Research Pride is a celebration of all aspects of our wonderful profession, and the thing I probably love most about prospect research is that we’re constantly learning. Lots of times it’s about odd things that you never knew existed but discover quickly that they are an up-and-coming thing. Take for example today’s topic, NFTs – non-fungible tokens.
I started seeing the acronym NFT flying through my social media feeds about a month ago. The articles were relating to wealth and art, and just like with SPACs a few months ago, when I start seeing a mystery acronym that pertains to wealth, naturally I have to know more.
What I found was that there is an increasing amount of digital artwork being traded via blockchain for astonishingly high amounts of money.
Okay, let me back up and start at the beginning.
I first saw the term “non-fungible token” or NFT in relation to an auction that Christie’s is doing of a work of digital art, The First 5000 Days, by Mike Winkelmann, an artist who goes by the name Beeple. Christie’s website touts that it is the first time they are offering at auction a piece of digital artwork, and it’s also the first time they’ll be accepting cryptocurrency – Ethereum, specifically – as well as more standard forms of currency from the eventual buyer.
Now, you might be thinking, “Wait. If it’s a piece of digital artwork, what’s to prevent it from being copied a billion times or displayed on the internet for free?” and in fact that’s a very good question because The First 5000 Days currently is being displayed on the internet and you can go see it for free. Go ahead and check it out. I’ll wait here ‘til you get back.
Here’s how it works: this specific piece of digital artwork is being sold as a token, a small piece of digital real estate on a blockchain, which forever authenticates it as being a unique thing, an intangible, tangible thing, in the same way that Bitcoins (and Ethereum, and Dogecoin, and all cryptocurrency) are also things – tokens on a blockchain with a value that’s determined by the market.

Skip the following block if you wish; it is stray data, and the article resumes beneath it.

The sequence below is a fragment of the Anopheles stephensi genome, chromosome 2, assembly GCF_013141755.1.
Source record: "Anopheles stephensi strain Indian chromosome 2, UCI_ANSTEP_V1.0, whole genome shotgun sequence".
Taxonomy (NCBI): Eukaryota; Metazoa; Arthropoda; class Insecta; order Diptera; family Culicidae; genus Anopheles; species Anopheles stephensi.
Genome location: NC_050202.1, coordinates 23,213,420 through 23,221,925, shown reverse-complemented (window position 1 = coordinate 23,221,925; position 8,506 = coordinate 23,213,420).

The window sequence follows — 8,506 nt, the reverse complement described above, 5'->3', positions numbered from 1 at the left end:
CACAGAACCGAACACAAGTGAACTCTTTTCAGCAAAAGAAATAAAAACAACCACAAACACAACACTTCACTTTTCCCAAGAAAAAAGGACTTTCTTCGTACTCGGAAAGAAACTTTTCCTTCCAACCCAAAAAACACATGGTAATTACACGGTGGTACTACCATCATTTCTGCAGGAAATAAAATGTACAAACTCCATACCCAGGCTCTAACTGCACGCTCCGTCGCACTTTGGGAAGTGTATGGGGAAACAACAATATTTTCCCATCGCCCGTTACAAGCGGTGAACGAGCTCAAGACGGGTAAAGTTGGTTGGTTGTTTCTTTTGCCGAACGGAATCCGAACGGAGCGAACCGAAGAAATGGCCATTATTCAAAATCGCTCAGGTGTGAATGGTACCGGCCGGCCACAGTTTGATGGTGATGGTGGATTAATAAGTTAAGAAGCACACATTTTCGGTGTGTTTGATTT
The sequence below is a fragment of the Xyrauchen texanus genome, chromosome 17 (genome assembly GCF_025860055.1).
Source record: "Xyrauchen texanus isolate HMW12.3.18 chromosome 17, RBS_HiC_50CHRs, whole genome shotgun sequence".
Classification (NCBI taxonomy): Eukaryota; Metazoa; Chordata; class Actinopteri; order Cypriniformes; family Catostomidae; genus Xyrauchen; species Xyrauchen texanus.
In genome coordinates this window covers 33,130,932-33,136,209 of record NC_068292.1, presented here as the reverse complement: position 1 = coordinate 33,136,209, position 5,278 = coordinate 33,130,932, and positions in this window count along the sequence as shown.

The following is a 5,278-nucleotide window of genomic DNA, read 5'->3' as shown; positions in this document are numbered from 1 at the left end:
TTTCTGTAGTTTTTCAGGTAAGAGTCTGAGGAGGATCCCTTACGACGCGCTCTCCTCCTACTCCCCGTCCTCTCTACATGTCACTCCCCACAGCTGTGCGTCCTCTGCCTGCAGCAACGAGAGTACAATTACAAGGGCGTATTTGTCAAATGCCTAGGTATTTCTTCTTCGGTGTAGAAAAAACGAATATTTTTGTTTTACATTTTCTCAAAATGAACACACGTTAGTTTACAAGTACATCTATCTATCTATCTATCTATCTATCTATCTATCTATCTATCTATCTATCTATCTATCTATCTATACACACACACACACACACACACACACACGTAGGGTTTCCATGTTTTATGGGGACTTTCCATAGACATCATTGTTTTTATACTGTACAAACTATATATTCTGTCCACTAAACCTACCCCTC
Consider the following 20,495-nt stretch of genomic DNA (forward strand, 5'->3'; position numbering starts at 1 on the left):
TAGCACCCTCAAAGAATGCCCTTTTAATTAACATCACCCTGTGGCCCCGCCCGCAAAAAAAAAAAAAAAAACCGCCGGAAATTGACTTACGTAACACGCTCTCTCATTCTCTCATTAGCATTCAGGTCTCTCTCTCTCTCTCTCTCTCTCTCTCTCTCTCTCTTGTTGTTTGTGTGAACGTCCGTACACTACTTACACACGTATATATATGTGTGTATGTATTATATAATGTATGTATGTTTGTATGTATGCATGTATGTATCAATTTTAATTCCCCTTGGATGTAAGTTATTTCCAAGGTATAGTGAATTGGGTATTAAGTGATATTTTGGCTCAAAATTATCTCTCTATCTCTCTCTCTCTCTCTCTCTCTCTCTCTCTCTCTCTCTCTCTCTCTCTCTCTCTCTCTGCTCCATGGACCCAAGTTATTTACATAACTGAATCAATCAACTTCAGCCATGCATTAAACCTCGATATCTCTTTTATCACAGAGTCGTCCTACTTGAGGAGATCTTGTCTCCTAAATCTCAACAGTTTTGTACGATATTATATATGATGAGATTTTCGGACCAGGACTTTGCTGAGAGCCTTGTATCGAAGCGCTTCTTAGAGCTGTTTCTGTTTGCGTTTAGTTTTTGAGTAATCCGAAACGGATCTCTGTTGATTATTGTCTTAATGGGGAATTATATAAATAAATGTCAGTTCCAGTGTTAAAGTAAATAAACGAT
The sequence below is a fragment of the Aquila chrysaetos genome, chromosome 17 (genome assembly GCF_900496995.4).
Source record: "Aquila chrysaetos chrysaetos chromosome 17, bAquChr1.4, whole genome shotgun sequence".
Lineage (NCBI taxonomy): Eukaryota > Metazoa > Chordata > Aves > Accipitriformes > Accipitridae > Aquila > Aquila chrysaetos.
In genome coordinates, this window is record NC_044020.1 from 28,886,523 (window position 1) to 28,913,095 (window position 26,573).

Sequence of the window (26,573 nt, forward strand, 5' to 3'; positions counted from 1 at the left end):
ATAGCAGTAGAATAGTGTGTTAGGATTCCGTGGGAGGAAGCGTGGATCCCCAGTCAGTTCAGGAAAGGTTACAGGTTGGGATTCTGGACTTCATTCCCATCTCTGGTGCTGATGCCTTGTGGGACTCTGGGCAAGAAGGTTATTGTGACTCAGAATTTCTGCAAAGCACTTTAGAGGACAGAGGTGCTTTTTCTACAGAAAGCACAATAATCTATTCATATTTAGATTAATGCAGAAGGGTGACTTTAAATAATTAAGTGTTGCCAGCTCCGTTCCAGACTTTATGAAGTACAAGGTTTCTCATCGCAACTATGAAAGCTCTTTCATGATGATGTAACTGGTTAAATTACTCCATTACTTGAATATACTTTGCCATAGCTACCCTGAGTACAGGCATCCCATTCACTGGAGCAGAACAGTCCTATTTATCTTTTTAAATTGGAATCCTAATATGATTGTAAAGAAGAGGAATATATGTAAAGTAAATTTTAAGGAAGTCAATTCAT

Because they’re tracked on a blockchain, these specific things can’t be forged or hacked. But while there are more than 18 million interchangeable (aka “fungible”) Bitcoins, there is only one original of any single piece of artwork, which is why they’re non-fungible: one piece of artwork can’t replace another one on a 1-to-1 basis. It’s apples to oranges – they’re both fruit/both art – but not the same thing.
So why do we care about NFTs?
Well, for one thing, within one hour of going up for auction on the Christie’s website, bidding on The First 5000 Days went from $100 to $1 million. As of March 5th bidding was up to $3.5 million but the auction closes today, March 11, so we’ll know the final price as soon as Christie’s publishes it.
UPDATE: It sold today for $69 million. SIXTY. NINE. MILLION. DOLLARS.
It’s clearly a hot new market for art lovers who are also tech savvy, like Elon Musk of SpaceX and Tesla, and Chamath Palihapitiya, the chief executive of the technology holding company Social Capital and former Facebook executive. Both are NFT collectors, and it’s clearly a fast-growing market, too.
In fact, the market for NFT art was $342 million. Last. Month. That’s more than all of the NFT sales in 2020 combined and up from $12 million just in December. NFT art sales are hot and moving like a high-speed train on a 700 mile-long prairie. People are even burning extant art to make NFT art!
But back on the ground, and perhaps more importantly for our purposes: nonprofits are benefiting. A Banksy-style artist (is it actually Banksy? He says not but the works are verrrrrry Banksy-like) created NFTs that recently sold for $900,000 and a portion of the proceeds went to Save the Children.
Also, part of the sale of a lightly-animated Wonder Woman NFT created by veteran comic book artist José Delbo recently sold at auction and netted a $23,196 donation to the nonprofit Girls Who Code. So philanthropic tech art-philes are finding creative ways to fund their favorite charities!
So check out NFTs and do some mining to discover if you have any prospects that love them. This might be a good time for your nonprofit to look into accepting cryptocurrency, too, if you haven’t already.
Post-sale explainer from The Washington Post: https://www.washingtonpost.com/technology/2021/03/12/nft-beeple-christies-blockchain/